Where police services are concerned, I want to ensure that we pursue the most fiscally-responsible path.
Charles “Chuck” Kaufman passed away in August in Everett, Washington, where he had been residing the last 14 years or so. He was, if I remember right in my own dotage, 77 years old. I had only recently learned of his passing, hence this letter to the editor.
For those who remember Chuck, he was the community library manager of the Claremont Public Library, a position which he held from 1998 to 2002, having previously been the community library manager of the Hacienda Heights Public Library for many years. He also served as a librarian for the Los Angeles city public libraries and had been a Navy officer during the Vietnam War.
In many ways Chuck was “Mr. Los Angeles County” or, at least, “Mr. Los Angeles County Libraries,” to paraphrase a colleague, Stu Rosenberg. He epitomized library service, not just being a typical librarian sitting behind a desk, purchasing books and occasionally talking to the public and city government.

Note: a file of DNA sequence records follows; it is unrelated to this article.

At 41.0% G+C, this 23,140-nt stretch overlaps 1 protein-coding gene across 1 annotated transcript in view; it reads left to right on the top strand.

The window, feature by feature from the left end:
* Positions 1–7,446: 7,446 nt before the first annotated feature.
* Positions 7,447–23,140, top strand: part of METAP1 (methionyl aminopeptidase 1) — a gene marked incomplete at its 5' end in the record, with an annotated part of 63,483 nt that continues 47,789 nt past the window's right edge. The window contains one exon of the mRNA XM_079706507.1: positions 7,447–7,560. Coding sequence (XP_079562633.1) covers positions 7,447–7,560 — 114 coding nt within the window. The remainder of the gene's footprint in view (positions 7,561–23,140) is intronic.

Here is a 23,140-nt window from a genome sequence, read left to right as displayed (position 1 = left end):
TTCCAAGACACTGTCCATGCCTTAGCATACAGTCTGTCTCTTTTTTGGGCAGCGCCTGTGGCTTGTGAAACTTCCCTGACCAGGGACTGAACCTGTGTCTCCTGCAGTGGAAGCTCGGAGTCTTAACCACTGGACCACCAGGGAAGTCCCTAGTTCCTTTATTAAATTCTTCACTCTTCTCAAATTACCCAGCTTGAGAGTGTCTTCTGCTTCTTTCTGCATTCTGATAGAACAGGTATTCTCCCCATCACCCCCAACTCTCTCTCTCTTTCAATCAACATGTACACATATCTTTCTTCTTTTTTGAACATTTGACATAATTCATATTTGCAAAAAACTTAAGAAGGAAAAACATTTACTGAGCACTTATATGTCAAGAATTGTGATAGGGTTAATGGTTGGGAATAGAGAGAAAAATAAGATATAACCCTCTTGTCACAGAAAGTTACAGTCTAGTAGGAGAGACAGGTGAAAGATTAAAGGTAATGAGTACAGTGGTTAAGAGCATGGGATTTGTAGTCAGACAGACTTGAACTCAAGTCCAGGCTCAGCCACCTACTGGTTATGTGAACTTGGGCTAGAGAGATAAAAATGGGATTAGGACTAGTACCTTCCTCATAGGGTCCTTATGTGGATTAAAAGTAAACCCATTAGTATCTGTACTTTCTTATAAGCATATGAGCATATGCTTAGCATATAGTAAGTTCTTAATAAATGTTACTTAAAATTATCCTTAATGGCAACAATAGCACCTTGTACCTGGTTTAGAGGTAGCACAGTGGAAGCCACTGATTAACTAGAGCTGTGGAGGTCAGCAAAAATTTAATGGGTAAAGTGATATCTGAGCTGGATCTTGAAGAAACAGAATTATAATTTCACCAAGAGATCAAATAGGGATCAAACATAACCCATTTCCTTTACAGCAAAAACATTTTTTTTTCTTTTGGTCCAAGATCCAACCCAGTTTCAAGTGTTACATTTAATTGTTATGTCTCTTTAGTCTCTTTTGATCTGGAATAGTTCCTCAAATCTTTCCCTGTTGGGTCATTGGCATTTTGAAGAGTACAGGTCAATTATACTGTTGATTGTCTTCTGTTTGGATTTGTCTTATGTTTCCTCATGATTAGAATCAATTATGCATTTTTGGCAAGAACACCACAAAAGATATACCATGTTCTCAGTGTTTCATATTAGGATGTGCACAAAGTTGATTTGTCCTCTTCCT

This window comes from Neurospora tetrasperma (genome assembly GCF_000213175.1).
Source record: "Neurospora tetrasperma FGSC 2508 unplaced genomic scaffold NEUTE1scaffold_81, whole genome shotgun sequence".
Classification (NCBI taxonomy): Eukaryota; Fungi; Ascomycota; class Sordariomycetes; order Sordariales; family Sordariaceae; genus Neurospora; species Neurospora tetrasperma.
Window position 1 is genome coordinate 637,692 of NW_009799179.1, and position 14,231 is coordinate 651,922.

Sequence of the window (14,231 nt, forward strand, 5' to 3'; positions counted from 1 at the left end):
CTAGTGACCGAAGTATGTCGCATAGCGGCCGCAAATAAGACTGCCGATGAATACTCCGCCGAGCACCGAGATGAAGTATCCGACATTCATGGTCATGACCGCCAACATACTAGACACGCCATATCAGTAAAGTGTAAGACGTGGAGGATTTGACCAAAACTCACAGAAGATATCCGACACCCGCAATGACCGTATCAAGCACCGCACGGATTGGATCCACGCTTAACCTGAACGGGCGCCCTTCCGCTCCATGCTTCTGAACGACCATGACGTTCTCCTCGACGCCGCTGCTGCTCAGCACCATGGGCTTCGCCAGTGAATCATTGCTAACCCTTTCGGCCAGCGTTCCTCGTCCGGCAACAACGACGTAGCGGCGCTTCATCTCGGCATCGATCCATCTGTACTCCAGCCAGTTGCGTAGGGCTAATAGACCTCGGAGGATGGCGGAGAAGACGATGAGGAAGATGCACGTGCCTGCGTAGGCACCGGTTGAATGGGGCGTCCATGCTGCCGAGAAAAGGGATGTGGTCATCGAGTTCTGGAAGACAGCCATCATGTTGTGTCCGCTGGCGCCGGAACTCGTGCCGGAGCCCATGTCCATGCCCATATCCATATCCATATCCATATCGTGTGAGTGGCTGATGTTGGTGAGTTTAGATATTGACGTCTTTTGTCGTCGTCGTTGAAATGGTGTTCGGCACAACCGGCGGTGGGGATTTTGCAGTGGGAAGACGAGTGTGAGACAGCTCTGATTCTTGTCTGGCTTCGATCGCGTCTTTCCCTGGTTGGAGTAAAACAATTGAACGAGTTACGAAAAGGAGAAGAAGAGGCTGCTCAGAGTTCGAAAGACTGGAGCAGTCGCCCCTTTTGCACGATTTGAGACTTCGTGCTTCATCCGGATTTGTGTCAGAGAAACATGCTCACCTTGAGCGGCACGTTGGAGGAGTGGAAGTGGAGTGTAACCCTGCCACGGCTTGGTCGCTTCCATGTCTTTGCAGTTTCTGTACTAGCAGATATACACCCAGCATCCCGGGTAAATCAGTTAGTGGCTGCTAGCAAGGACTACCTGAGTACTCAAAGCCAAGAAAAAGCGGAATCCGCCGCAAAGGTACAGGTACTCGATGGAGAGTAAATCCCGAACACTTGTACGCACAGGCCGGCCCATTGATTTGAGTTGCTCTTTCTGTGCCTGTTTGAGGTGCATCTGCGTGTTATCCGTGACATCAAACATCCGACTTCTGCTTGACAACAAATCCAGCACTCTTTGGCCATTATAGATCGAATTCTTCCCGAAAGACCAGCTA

Chuck was an innovator who believed that a public library should be much more than checking out books and videos—that it should be a community cultural center.
During his tenure at Claremont, Chuck brought in book signings by nationally- and internationally-known authors, concerts by local musicians including John York, the VITA income tax help for seniors and the poor, art showings and was very active with the Friends of the Library book sales.